Rental Vouchers at Risk in Budget Battle

70,000 Vouchers Could Be Lost
Join Us For Hill Day July 31st

Homes for the HomelessAs we prepare for Hill Day on July 31st, we wanted to share this update from the Center for Budget and Policy Priorities on the impact of the Senate and House HUD budgets.

Although the Senate budget is a significant improvement over its House counterpart, it still falls short in major respects, despite allocating about $1 billion more to HUD and its programs than the House bill.

The Senate’s bill provides a total of $19.6 billion for Housing Choice Vouchers (HCVs, also known as Section 8 Vouchers or Tenant-Based Rental Assistance), just over $200 million more than the House bill but $280 million less than the President’s request. The increase compared to the House primarily bolsters HCV administrative fees.

The Senate bill includes $17.7 billion for voucher renewals, only $26 million more than the House. Overall, neither bill makes progress toward restoring the remainder of the vouchers lost due to sequestration that were not funded in 2014, and both risk locking in the full sequestration loss of 72,000 vouchers.

Budget ComparisonThe Senate’s 2015 proposed funding for voucher renewals is $353 million above the 2014 level, but nearly $300 million of this increase will go toward renewing HUD-VASH and tenant-protection vouchers that were funded for the first time in 2013 and 2014. (HUD-VASH and tenant protection vouchers are provided initially through separate funding streams, but after the first year they must be renewed in the voucher renewal account.)

Although voucher renewal funding in 2014 is sufficient to restore roughly half of the more than 70,000 vouchers lost to sequestration, after accounting for first-time renewals and inflation the Senate and House bills will fail to renew these restored vouchers in 2015, unless PHAs freeze subsidies in spite of rising rent and utility costs. If PHAs do not increase their payment standards, tenants may be forced to pay higher out-of-pocket rent or utility costs, and their housing choices may be more limited. By undoing much or all of the progress toward restoring sequestration cuts made possible by the FY2014 funding levels, the House and Senate bills would likely lock in these losses for years to come.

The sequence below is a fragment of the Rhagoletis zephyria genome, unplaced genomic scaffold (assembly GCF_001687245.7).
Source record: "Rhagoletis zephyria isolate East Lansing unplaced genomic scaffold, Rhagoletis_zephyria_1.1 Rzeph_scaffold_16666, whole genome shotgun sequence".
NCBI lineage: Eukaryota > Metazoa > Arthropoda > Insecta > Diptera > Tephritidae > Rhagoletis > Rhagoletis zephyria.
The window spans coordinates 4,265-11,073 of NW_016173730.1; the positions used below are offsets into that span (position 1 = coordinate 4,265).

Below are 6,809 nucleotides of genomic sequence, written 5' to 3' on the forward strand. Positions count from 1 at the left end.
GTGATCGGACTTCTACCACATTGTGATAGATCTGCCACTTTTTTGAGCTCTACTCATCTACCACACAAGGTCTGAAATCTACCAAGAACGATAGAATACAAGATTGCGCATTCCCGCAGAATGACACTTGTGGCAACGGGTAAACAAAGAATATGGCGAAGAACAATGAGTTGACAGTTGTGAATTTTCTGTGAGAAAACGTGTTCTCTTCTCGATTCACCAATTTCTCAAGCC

Particularly if public housing agencies spend the additional funds they are receiving in 2014 to serve additional families, there is a reasonable chance that the final bill will increase the renewal funding level. The Statement of Administration Policy on the House bill expresses “deep concern” about the funding levels for HCV renewals and administrative fees in the House bill, indicating that the Administration will continue to push for higher funding levels in conference. The Senate Report states that the Appropriations Committee “will continue to monitor leasing data to make sure residents are protected.”

HCV Administrative Fees

The Senate committee bill provides a significant increase in funding for HCV program administrative fees. The Senate’s funding level of $1.55 billion for administrative fees is $205 million more than the House and $55 million more than 2014. The Senate level would provide an estimated 76 percent of agency eligibility (otherwise known as the proration), compared to 66 percent in the House bill.


Both bills provide $75 million for about 10,000 new HUD-VASH vouchers for homeless veterans. New HUD-VASH vouchers have been funded every year since 2008, but have not been available to Native American veterans living on tribal lands. This year, the Senate directs HUD to set aside a portion of HUD-VASH funding to conduct a pilot to provide housing for homeless veterans living on tribal lands.

With so much at risk, this is the year to join us for Hill Day in DC on July 31st. Click here for more information.